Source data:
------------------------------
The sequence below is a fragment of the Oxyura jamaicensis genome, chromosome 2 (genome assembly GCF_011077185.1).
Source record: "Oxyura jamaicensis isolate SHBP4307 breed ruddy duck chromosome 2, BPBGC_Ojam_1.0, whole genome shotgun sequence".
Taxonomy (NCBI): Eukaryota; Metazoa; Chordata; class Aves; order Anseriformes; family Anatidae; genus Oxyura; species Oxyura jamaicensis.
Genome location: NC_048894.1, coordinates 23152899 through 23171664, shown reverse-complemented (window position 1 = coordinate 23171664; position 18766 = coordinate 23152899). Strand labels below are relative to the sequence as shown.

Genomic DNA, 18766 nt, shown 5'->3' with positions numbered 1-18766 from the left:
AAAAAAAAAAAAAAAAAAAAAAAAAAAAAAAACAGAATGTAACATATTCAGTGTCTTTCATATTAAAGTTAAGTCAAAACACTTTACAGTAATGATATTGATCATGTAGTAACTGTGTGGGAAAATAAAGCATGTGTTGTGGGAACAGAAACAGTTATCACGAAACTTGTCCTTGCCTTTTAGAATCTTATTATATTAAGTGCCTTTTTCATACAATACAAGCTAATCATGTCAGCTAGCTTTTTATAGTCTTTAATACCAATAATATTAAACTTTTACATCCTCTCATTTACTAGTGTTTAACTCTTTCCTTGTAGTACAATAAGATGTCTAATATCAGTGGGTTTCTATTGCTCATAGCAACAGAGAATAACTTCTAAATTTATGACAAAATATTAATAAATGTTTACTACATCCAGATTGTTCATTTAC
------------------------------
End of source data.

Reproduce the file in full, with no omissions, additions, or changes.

The sequence below is a fragment of the Oxyura jamaicensis genome, chromosome 2 (genome assembly GCF_011077185.1).
Source record: "Oxyura jamaicensis isolate SHBP4307 breed ruddy duck chromosome 2, BPBGC_Ojam_1.0, whole genome shotgun sequence".
Taxonomy (NCBI): Eukaryota; Metazoa; Chordata; class Aves; order Anseriformes; family Anatidae; genus Oxyura; species Oxyura jamaicensis.
Genome location: NC_048894.1, coordinates 23152899 through 23171664, shown reverse-complemented (window position 1 = coordinate 23171664; position 18766 = coordinate 23152899). Strand labels below are relative to the sequence as shown.

Genomic DNA, 18766 nt, shown 5'->3' with positions numbered 1-18766 from the left:
AAAAAAAAAAAAAAAAAAAAAAAAAAAAAAAACAGAATGTAACATATTCAGTGTCTTTCATATTAAAGTTAAGTCAAAACACTTTACAGTAATGATATTGATCATGTAGTAACTGTGTGGGAAAATAAAGCATGTGTTGTGGGAACAGAAACAGTTATCACGAAACTTGTCCTTGCCTTTTAGAATCTTATTATATTAAGTGCCTTTTTCATACAATACAAGCTAATCATGTCAGCTAGCTTTTTATAGTCTTTAATACCAATAATATTAAACTTTTACATCCTCTCATTTACTAGTGTTTAACTCTTTCCTTGTAGTACAATAAGATGTCTAATATCAGTGGGTTTCTATTGCTCATAGCAACAGAGAATAACTTCTAAATTTATGACAAAATATTAATAAATGTTTACTACATCCAGATTGTTCATTTAC